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A Fuse #8 Production
Inside A Fuse #8 Production

Fuse 8 n’ Kate: The Five Chinese Brothers by Claire Huchet Bishop and Kurt Wiese

A little while ago Kate asked me, “Bring me a bad book. Like, a really good bad book.” Well, I don’t want to give anything away but I may have hit on something. My husband and I were just discussing the other day the fact that this book was ubiquitous in our youth. If you were born in the late 70s or early 80s, the odds are good that somebody you know read it to you. This all ties in quite closely to current discussions of picture books with racist elements that sit blithely on shelves in children’s rooms anywhere. Remind me to show Kate They Were Strong and Good one of these days . . .

Listen to the whole show here on Soundcloud or download it through iTunes, Stitcher, Google Play, PlayerFM, or your preferred method of podcast selection.

Show Notes:

In case you’ve ever wondered what our recording set-up looks like, Drew, the resident Penguinologist, put together this quickie video on a whim. It’s haphazard but fun.

How’s THIS for a first sentence?

While I appreciate that The Book Hound took the time to draw a connection between the Dionne quintuplets and the publication of this book, the assertion that, “While it is possible to conclude the illustrations in The Five Chinese Brothers are ethnic stereotypes, although not everyone agrees with that, it is impossible to make a case that the text contains or implies a racist premise, unless one misreads the first sentence,” is an idea that holds no water.

What is the name we have for an image in a picture book where you have to flip the book on its side like this? I simply cannot remember.

It is not difficult to find the Weston Woods/Scholastic Teacher’s Guide for this book. Note what it says at the end: “Other book based films and videos about Chinese culture are available from Weston Woods. These include: THE STORY ABOUT PING by Marjorie Flack TIKKI TIKKI TEMBO written by Arlene Mosel and illustrated by Blair Lent”. Just . . . . wow.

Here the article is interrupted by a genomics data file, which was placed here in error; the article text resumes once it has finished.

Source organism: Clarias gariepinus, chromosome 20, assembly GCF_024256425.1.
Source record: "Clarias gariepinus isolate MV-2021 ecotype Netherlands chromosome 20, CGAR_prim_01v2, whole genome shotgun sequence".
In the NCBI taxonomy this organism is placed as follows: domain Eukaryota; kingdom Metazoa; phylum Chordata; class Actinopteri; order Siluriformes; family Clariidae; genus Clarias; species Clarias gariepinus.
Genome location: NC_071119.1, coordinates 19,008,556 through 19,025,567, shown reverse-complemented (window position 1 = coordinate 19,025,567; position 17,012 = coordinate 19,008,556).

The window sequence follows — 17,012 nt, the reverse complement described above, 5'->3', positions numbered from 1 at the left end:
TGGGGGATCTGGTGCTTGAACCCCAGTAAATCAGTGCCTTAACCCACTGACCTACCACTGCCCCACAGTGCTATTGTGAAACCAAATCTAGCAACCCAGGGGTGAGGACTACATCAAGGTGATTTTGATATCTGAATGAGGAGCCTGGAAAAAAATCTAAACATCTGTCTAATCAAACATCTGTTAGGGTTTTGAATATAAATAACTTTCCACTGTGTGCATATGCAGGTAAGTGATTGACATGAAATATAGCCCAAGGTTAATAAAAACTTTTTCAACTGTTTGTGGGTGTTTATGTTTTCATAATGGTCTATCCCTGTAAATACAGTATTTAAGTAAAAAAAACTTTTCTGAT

The two alternate versions of this book that have been created include the following:

I made a mistake in the recording, misremembering that Grace Lin wrote this second book as well as illustrated it. In truth, to date we have yet to see a version written by anyone of Chinese or Chinese-American descent.

You may be happy to hear, I was able to find the video of a boy reading Owl Babies to actual baby owls. Enjoy:

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About Elizabeth Bird

Elizabeth Bird is currently the Collection Development Manager of the Evanston Public Library system and a former Materials Specialist for New York Public Library. She has served on Newbery, written for Horn Book, and has done other lovely little things that she'd love to tell you about but that she's sure you'd find more interesting to hear of in person. Her opinions are her own and do not reflect those of EPL, SLJ, or any of the other acronyms you might be able to name. Follow her on Twitter: @fuseeight.

Comments

  1. I find it interesting that you say my argument holds no water, but then do not support your assertion. If my argument does not hold water, you ought to be able to articulate why it doesn’t.

    • Ah. The limitations of the podcast form. All right then, I will explain at greater length.

      There is a longstanding history in the United States of white people saying that BIPOC individuals “all looked exactly alike”. This statement is by no means new, and was around in 1938 during the publication of this book. For this story to make sense, the five brothers must be identical. However, the statement is not that they all looked alike to one another but that they “all looked exactly alike”, a term that taps directly into this prejudice many white people hold towards people of another race. Few would contend that a book containing yellow-skinned people with slanted eyes is offensive, but to compound that with the assertion that such people all look the same, right on the very first page, is unconscionable. Would this have occurred to Bishop during the original publication of the book? Of course not! But in the 21st century the sentence takes on additional weight and depth.

      I think the Dionne quintuplet theory is dead on, though.

  2. Limitations of a podcast do no apply to a blog, so your first sentence does not make any sense.

    Yes there has been a long history of saying that Asians all look alike. However, there is not such history of saying they “all looked exactly alike.” The word exactly makes a huge difference. It is the word exactly that makes the brothers quintuplets.

    Even with the history of the term “they all look alike,” you still have offered no proof or data that the book or author is racist. Even the Chinese version by Wang Yu-Chua published in 1960 by a communist controlled Chinese publishing company uses the phrase “all looked exactly alike.”

    It is easy and simplistic to read contemporary sensibilities back into older literature and make them say things they don’t say. If Bishop had not used the word exactly, I would be inclined to agree with you. But she didn’t and that additional word makes a world of difference.